Polyglot Group has been doing business with international & multicultural companies based in more than 50 countries all around the world for over 20 years.
In celebration of these partnerships, we will be promoting bilateral trades by interviewing some of the key players.
Keen to know more about the current challenges faced by the countries we are representing such as Latin America, Europe, Asia & the US, we are thrilled to share with you our interview with Harris Gomez, president of the Australia-Chile Chamber of Commerce (AChCC).
Could you please introduce yourself and your organisation?
I am the president of the Australia-Chile Chamber of Commerce, which has been operating for over 25 years. The chamber’s focus is both on business in Chile itself, in addition to the Chilean companies operating here in Australia. One of the commonly understood benefits of doing business in Chile is that it operates as a gateway to the rest of Latin America, including Peru, Columbia or even Argentina and Brazil. This is particularly advantageous as entering these markets can be challenging, especially when coming straight from Australia.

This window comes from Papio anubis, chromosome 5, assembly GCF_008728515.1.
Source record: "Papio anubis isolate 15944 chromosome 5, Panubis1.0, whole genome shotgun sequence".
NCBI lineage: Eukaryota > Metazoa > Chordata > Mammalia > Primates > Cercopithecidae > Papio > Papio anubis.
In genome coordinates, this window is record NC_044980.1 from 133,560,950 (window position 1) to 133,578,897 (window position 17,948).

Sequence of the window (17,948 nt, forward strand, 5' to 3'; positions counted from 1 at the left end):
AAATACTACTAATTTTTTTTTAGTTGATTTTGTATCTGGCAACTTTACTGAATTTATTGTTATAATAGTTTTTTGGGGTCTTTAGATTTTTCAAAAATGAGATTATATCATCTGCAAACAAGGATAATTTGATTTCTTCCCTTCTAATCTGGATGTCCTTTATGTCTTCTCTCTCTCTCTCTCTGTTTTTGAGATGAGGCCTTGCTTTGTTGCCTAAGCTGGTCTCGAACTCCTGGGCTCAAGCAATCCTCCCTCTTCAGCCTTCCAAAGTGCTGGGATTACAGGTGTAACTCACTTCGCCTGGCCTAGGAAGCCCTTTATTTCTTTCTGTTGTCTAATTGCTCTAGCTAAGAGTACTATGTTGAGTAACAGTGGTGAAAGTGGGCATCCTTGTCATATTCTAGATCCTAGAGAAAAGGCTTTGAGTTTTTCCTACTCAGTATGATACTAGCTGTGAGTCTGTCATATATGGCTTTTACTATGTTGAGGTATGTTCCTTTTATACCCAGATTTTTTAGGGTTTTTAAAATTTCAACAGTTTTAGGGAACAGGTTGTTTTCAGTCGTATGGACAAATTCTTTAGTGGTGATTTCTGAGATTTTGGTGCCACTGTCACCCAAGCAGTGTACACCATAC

The Chilean Chamber provides members with specific custom made solutions. We offer practical help, such as explaining accounting, the banking system, insurances and systems of transporting.
We are fortunate enough to have a very good committee of experts who have all done business in Chile and/or the region in general, with some of them even currently living there. It is this practical experience which is really helpful for our members.
What type of services can you offer to Chilean companies looking for new business opportunities in Australia? How many Chilean companies are operating in Australia?
We pride ourselves on being able to provide a whole range of helpful services. Our extensive network means we provide help with recruitment and recommendation of members. We also provide legal support, plus accounting and/or insurance consulting. As I have mentioned previously, we help with the whole set-up and support Chilean businesses in their journey to establishment.